Elma's progress is monitored daily and the mother gets support "Here at the Centre we work with children, but we also put lots of efforts in the work with the parents, with the family as a whole. In the case of Elma, the results were noted both at an individual and at the family levels. She became more motivated for school and her self-esteem rose. The family broadened its own horizons, as the mother started working at the Drop-in centre.
 
Elma became more motivated and managed to enrol in the High school she wanted
Based on the fact that she managed to improve her grades in school, Elma became more motivated and managed to enrol in the High school she wanted. We feel that that is a great success“ says NGO Altruist's Antonia Čuljak, the coordinator at the Drop in Centre in Mostar Elma's mother is proud of her daughter and she notices how the Centre has helped her change: "My Elma is a good girl, she works hard and studies. Since she started coming to the Drop-in Centre her studying is better, she improved her grades and managed to enrol into a good school. It means a lot to her that she is able to come to the Drop-in Centre, to me as well” says Sanela and continues “Thank you for working with her, for helping us.“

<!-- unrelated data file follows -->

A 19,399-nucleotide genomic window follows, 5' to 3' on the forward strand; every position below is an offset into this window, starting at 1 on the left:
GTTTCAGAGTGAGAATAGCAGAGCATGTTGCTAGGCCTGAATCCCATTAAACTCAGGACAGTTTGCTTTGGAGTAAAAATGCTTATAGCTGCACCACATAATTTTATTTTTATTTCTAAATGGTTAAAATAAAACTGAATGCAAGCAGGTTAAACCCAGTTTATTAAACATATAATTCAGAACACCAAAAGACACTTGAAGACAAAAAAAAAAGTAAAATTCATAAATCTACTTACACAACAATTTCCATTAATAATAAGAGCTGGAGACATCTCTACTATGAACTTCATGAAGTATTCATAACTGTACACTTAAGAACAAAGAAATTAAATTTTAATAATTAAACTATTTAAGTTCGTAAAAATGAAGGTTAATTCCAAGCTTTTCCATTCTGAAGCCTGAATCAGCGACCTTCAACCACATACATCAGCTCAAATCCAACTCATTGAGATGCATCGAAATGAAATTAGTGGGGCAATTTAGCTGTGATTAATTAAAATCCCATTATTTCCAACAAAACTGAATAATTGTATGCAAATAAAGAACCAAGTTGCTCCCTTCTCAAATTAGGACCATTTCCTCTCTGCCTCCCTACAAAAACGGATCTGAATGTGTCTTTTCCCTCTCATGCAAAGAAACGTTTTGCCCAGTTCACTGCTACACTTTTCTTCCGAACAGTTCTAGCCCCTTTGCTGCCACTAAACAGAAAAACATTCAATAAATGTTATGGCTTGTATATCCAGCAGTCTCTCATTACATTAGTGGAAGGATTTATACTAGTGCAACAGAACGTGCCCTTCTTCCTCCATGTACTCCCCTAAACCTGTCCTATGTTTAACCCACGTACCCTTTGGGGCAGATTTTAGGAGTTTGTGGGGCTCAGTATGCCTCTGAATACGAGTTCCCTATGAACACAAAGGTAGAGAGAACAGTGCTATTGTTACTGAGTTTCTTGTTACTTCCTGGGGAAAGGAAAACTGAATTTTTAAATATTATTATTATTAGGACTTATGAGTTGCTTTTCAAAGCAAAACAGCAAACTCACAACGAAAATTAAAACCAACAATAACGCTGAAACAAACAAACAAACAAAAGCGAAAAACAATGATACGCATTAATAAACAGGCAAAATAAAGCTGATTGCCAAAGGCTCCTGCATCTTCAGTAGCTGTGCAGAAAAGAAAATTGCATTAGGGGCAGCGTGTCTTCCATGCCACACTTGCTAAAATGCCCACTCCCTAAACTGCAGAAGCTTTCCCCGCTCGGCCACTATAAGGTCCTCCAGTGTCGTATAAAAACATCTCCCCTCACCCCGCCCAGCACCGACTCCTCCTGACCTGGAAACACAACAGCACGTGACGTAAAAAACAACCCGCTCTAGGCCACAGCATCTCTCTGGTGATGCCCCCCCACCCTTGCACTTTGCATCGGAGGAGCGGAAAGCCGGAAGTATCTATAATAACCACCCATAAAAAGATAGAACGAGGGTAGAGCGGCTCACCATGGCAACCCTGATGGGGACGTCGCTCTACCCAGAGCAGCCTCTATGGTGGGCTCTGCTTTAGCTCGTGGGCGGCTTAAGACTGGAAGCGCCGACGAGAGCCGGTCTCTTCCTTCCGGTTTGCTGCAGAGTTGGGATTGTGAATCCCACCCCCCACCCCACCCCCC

“My girl-friend with whom I sit together and I are the best students in the class. The teacher has promised a reward for us – a day off from school whenever we choose!” says Elma. When asked what she would like to be different in her life, she tells us “I do not know what I would change. I would like to have things that other kids have. I would like to have a computer which I need to use a lot. I would like for my dad to find a job, and for all of us to be happy. We are happy even now, but we would be even happier then.“ As for the future, Elma sees herself as a Paediatrician. When we asked whether she wanted to continue studying after high school, Elma said: “I wish I could go to the University to study to become a Paediatrician, but that is the most expensive study. It is a 6-year long studies, while to become a nurse, it takes 4 years.” Her father Safet is sceptic about the possibility to fund her studies. “I wish I could send my child to school as much as she wants, but the situation now is so difficult, it is not easy to secure the money necessary to fund schooling. And now, she wants to go to the University, but I am not sure if that is going to be possible,” says Safet.

Save the Children has recently opened two new Drop-in Centres in Bosnia and Herzegovina, with the support of Save the Children Italy. The new Centres in Bijeljina and Brcko District, add to the network of 4 Centres that the organization established earlier in Sarajevo, Tuzla, Mostar and Banja Luka. In 2014, the Centres serviced 842 street involved and at risk children and worked with 599 parents.
 

Cristina Scocchia. Through meritocracy women can flourish and attain top roles in the world of employment

Economy / -